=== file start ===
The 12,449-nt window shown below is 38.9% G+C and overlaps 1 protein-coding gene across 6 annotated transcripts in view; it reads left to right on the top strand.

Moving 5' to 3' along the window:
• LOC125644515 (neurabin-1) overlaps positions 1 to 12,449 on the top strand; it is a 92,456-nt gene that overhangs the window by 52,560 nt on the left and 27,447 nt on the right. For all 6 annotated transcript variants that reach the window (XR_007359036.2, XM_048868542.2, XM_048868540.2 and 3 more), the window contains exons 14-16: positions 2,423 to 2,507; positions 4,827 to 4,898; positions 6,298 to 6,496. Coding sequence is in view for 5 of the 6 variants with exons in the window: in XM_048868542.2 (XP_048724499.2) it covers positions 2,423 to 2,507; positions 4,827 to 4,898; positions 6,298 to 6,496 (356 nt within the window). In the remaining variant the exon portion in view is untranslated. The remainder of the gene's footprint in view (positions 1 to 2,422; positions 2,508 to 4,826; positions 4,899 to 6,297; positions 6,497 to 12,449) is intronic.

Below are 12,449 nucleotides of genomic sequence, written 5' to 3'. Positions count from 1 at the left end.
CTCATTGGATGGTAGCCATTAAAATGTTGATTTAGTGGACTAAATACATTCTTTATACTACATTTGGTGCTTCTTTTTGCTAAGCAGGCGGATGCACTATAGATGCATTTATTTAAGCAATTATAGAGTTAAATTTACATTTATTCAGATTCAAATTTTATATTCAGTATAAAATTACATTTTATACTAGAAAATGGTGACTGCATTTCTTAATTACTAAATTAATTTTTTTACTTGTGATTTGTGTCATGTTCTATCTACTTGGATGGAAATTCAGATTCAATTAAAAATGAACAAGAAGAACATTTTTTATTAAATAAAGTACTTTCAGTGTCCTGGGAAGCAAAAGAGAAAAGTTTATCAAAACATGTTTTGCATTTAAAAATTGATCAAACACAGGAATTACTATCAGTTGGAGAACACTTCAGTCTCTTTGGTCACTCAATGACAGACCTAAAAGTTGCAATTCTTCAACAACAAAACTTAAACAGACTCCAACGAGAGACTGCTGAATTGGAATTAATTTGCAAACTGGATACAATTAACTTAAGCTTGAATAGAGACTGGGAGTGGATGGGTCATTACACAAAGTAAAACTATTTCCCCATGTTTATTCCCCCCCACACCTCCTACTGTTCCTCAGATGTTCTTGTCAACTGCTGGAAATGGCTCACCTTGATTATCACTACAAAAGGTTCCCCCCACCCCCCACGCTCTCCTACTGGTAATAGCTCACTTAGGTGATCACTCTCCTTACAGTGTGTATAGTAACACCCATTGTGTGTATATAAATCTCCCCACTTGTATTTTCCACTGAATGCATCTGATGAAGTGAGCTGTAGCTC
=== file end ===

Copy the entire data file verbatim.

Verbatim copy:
The 12,449-nt window shown below is 38.9% G+C and overlaps 1 protein-coding gene across 6 annotated transcripts in view; it reads left to right on the top strand.

Moving 5' to 3' along the window:
• LOC125644515 (neurabin-1) overlaps positions 1 to 12,449 on the top strand; it is a 92,456-nt gene that overhangs the window by 52,560 nt on the left and 27,447 nt on the right. For all 6 annotated transcript variants that reach the window (XR_007359036.2, XM_048868542.2, XM_048868540.2 and 3 more), the window contains exons 14-16: positions 2,423 to 2,507; positions 4,827 to 4,898; positions 6,298 to 6,496. Coding sequence is in view for 5 of the 6 variants with exons in the window: in XM_048868542.2 (XP_048724499.2) it covers positions 2,423 to 2,507; positions 4,827 to 4,898; positions 6,298 to 6,496 (356 nt within the window). In the remaining variant the exon portion in view is untranslated. The remainder of the gene's footprint in view (positions 1 to 2,422; positions 2,508 to 4,826; positions 4,899 to 6,297; positions 6,497 to 12,449) is intronic.

Below are 12,449 nucleotides of genomic sequence, written 5' to 3'. Positions count from 1 at the left end.
CTCATTGGATGGTAGCCATTAAAATGTTGATTTAGTGGACTAAATACATTCTTTATACTACATTTGGTGCTTCTTTTTGCTAAGCAGGCGGATGCACTATAGATGCATTTATTTAAGCAATTATAGAGTTAAATTTACATTTATTCAGATTCAAATTTTATATTCAGTATAAAATTACATTTTATACTAGAAAATGGTGACTGCATTTCTTAATTACTAAATTAATTTTTTTACTTGTGATTTGTGTCATGTTCTATCTACTTGGATGGAAATTCAGATTCAATTAAAAATGAACAAGAAGAACATTTTTTATTAAATAAAGTACTTTCAGTGTCCTGGGAAGCAAAAGAGAAAAGTTTATCAAAACATGTTTTGCATTTAAAAATTGATCAAACACAGGAATTACTATCAGTTGGAGAACACTTCAGTCTCTTTGGTCACTCAATGACAGACCTAAAAGTTGCAATTCTTCAACAACAAAACTTAAACAGACTCCAACGAGAGACTGCTGAATTGGAATTAATTTGCAAACTGGATACAATTAACTTAAGCTTGAATAGAGACTGGGAGTGGATGGGTCATTACACAAAGTAAAACTATTTCCCCATGTTTATTCCCCCCCACACCTCCTACTGTTCCTCAGATGTTCTTGTCAACTGCTGGAAATGGCTCACCTTGATTATCACTACAAAAGGTTCCCCCCACCCCCCACGCTCTCCTACTGGTAATAGCTCACTTAGGTGATCACTCTCCTTACAGTGTGTATAGTAACACCCATTGTGTGTATATAAATCTCCCCACTTGTATTTTCCACTGAATGCATCTGATGAAGTGAGCTGTAGCTC